I have had the same issue since moving to vWLAN, but with VM's. My host can always acquire an IP, but the guest VM's cannot. After combing through my DHCP logs, I can see the DISCOVERY, REQUEST and OFFER, but the client never receives the OFFER once the reply comes back through the BSAP. So then it just starts the REQUEST process all over again. I have reported this for two years, and it just now showed up on the latest errata for the new firmware builds.
The issue is that most wireless bridge devices use physical address translation, meaning the vWLAN sees the MAC address of the bridge, not the client. This further means that the bridge would have to proxy-arp for all devices behind them. In other words, the bridge itself does not have an IP address, but rather the client does, and vWLAN or the AP may not ever see the client MAC address. This creates a problem with ARP among other things.
harmlessrobot, your solution would be to use network address translation (NAT) such that the guest VM's IP is translated to the host OS's IP. Most virtualization software allows this, and I know at least one other vWLAN deployment has this working. The client uses Mac OS X with Windows 7 running as a guest OS, or so I recall.
skliffi, you might also consider checking if the device in question can perform NAT.
In both cases, one thing to look at is the frame headers, either 802.3 or 802.11, to check the MAC addresses. Are we seeing the MAC address of the client or the bridge? Does ARP for the IP address return the client or the bridge, or does ARP even work in general?
In fact, Nanostation bridge use its own MAC when sending packet to BSAP, so you are right about L2 address translation.
But its not a problem - problem is that I cannot see broadcast response from DHCP in BSAP wireless interface capture (nor in other linux-PC wireless capture, if I use open SSID and put PC wlan interface in monitor mode).
If I connect with other PC to BSAP, I have only ARP packets, that designated to me. It means that BSAP filter some broadcast packets (ARP, DHCP response and mb some others).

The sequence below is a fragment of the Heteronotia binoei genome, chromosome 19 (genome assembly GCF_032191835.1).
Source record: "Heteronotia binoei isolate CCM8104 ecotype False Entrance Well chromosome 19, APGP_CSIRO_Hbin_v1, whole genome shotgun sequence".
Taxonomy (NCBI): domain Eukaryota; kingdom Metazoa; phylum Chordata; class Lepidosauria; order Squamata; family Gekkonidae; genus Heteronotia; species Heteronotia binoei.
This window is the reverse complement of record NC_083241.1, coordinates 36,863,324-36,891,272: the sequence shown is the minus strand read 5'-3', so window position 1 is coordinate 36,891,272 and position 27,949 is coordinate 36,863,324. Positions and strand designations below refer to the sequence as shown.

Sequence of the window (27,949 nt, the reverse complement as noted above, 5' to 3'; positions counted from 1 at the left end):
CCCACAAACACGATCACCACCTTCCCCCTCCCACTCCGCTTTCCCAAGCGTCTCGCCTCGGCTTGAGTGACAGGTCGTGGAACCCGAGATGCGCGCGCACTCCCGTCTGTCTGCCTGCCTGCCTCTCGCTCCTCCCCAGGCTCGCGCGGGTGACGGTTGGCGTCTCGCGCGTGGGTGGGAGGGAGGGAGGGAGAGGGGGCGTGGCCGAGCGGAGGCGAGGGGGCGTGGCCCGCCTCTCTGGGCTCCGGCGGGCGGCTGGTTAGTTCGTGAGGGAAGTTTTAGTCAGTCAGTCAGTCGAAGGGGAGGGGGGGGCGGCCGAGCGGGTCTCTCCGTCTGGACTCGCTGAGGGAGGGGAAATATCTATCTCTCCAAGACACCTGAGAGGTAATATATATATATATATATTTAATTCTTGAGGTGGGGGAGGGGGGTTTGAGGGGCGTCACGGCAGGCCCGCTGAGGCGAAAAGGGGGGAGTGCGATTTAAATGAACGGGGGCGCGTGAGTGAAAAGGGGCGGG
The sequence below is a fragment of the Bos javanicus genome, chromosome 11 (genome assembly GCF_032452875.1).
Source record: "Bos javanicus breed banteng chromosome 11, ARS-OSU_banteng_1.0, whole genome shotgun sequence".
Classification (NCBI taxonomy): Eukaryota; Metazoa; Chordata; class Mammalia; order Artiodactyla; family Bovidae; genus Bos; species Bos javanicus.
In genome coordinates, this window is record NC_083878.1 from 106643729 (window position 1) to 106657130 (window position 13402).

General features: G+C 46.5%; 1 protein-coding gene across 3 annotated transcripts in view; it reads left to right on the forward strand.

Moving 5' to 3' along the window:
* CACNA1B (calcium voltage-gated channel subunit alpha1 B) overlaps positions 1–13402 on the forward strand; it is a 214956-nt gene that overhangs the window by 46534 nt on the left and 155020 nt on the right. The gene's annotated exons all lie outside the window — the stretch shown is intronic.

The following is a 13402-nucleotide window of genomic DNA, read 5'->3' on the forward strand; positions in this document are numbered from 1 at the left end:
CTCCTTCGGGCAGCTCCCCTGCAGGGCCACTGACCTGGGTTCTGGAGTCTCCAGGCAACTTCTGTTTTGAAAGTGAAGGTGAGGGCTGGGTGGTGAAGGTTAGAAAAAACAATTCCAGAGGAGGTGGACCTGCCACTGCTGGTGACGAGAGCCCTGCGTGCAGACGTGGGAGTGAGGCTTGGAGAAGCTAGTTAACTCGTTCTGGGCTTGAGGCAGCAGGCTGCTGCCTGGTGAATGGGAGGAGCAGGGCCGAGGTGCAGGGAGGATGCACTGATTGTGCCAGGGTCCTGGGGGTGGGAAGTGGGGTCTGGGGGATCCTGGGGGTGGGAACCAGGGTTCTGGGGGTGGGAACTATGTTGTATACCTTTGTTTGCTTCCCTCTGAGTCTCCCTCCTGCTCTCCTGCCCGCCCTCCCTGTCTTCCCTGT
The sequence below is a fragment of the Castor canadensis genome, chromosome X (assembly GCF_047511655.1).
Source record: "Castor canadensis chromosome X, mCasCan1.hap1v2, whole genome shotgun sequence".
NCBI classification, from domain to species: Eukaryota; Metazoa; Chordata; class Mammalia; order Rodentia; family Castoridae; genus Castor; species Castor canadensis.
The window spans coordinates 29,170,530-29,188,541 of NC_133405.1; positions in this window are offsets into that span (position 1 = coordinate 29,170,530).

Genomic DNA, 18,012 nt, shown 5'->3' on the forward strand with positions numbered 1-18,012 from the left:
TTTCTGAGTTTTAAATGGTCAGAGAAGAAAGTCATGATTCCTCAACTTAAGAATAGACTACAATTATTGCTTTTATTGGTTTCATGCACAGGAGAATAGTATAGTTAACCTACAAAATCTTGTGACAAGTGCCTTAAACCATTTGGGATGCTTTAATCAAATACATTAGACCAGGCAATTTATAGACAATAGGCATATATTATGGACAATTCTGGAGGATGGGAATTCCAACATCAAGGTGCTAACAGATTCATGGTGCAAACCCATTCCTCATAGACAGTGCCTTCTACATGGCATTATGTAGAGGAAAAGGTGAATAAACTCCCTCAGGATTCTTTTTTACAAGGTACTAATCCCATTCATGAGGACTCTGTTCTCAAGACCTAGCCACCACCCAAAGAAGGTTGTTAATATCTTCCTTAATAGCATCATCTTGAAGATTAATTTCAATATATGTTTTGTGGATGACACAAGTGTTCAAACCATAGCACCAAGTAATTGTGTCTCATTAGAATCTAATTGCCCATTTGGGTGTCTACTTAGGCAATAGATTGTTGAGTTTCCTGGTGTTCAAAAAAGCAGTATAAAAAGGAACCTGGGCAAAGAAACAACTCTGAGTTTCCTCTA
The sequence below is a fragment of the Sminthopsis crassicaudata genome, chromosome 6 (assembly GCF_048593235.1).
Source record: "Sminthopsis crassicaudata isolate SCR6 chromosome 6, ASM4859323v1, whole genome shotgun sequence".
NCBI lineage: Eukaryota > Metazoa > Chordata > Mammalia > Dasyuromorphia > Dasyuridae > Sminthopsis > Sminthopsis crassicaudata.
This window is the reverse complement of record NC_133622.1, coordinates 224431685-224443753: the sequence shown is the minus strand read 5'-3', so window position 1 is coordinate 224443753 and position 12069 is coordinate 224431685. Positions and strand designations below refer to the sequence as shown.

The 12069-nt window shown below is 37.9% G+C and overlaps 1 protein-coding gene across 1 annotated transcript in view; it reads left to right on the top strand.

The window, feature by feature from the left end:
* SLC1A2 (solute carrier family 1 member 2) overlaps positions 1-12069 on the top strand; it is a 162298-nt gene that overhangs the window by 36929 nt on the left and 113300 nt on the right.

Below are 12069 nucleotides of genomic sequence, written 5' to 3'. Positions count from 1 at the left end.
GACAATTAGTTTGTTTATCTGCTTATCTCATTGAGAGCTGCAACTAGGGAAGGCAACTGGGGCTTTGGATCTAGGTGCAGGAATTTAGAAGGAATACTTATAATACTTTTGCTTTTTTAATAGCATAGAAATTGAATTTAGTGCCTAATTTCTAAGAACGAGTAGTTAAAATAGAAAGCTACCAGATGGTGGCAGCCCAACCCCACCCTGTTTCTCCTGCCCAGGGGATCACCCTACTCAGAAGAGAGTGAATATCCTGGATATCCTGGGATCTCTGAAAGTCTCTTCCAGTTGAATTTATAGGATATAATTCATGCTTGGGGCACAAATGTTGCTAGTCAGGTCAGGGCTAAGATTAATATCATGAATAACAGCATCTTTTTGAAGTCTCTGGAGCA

Its good for security and performance, when WiFi clients cant see all network traffic, but for me its a big problem, because one of the demand in our large project is to manage WiFi bridge and CPE behind the bridge without static IP and NAT. Our customer - ISP, so I suppose we will lose the project.
I think you should implement some kind of WDS bridge feature for such cases, it will expand possible scope of vWLAN
Did you get a capture on the BSAP wired interface?
Do clients directly connected to the AP - ie. not behind a bridge - have an issue?
Yes, I do. BSAP wire capture is attached to my first post.
Directly connected clients has no issues.
I suppose that BSAP has some kind of firewall, that forward Ethernet (L2) broadcast traffic only designed to known for BSAP hosts.
I would really appreciate, if you explain how it works in fact, and why I can't use AP as L2-bridge
All of the firewall rules are defined in the Roles, and the those policies are applied at the AP. The vWLAN solution uses a distributed architecture, and wireless client traffic is not tunneled through vWLAN. Once the client traffic passes through the AP, it is placed on the LAN as if it were any other wired traffic. APs are effectively smart hubs with switch-like capabilities. That said, the Bluesocket Access Points (BSAPs) are essentially rooted in basic layer 2 bridge technology, with notable improvements and differences such as the ability to filter traffic at layers 3 and 4 (note that traffic is not filtered using layer 2 addresses).
The AP does maintain a list of clients, similar to a CAM table in a switch. Wireless clients will be associated with a radio interface. The AP checks the source and destination MAC address of incoming packets for switching purposes, however, the AP does not learn the source of a client based on the interface a frame was received. A switch will typically learn the source port of a frame by looking at the port on which the frame was received and update its CAM table accordingly. The BSAP builds its client table using the 802.11 authentication and association frames; the source port is not considered when maintaining the client table. This works because an AP is typically an edge device, and the bulk of the network is connected through the AP's Ethernet port. In other words, if the AP did not receive 802.11 authentication and association frames from a specific MAC address, then that MAC address is assumed to be reachable from the Ethernet interface rather than a radio interface.
In your scenario, the wireless bridge device is what performs the 802.11 authentication and association, and therefore, it is the wireless bridge MAC address that populates the AP's client table. If the wireless bridge performs proxy ARP for the attached client, then there should not be a problem. However, if the wireless bridge does NOT proxy ARP, then a problem occurs. What should likely happen is that the attached client's traffic will pass through the AP, because the AP does not have an 802.11 authentication and association for the client, and the AP simply forwards the traffic out its Ethernet interface. Return traffic, however, might reach the AP, but when the AP checks its client tables, it will not find the MAC address, and so the AP will forward the traffic back out its Ethernet interface.
I hope this answers your questions. I am going to mark your question as "assumed answered" since we effectively know the issue. If any of the comments are helpful or correct, please mark them as such to make this post appear more easily to other members of the support community.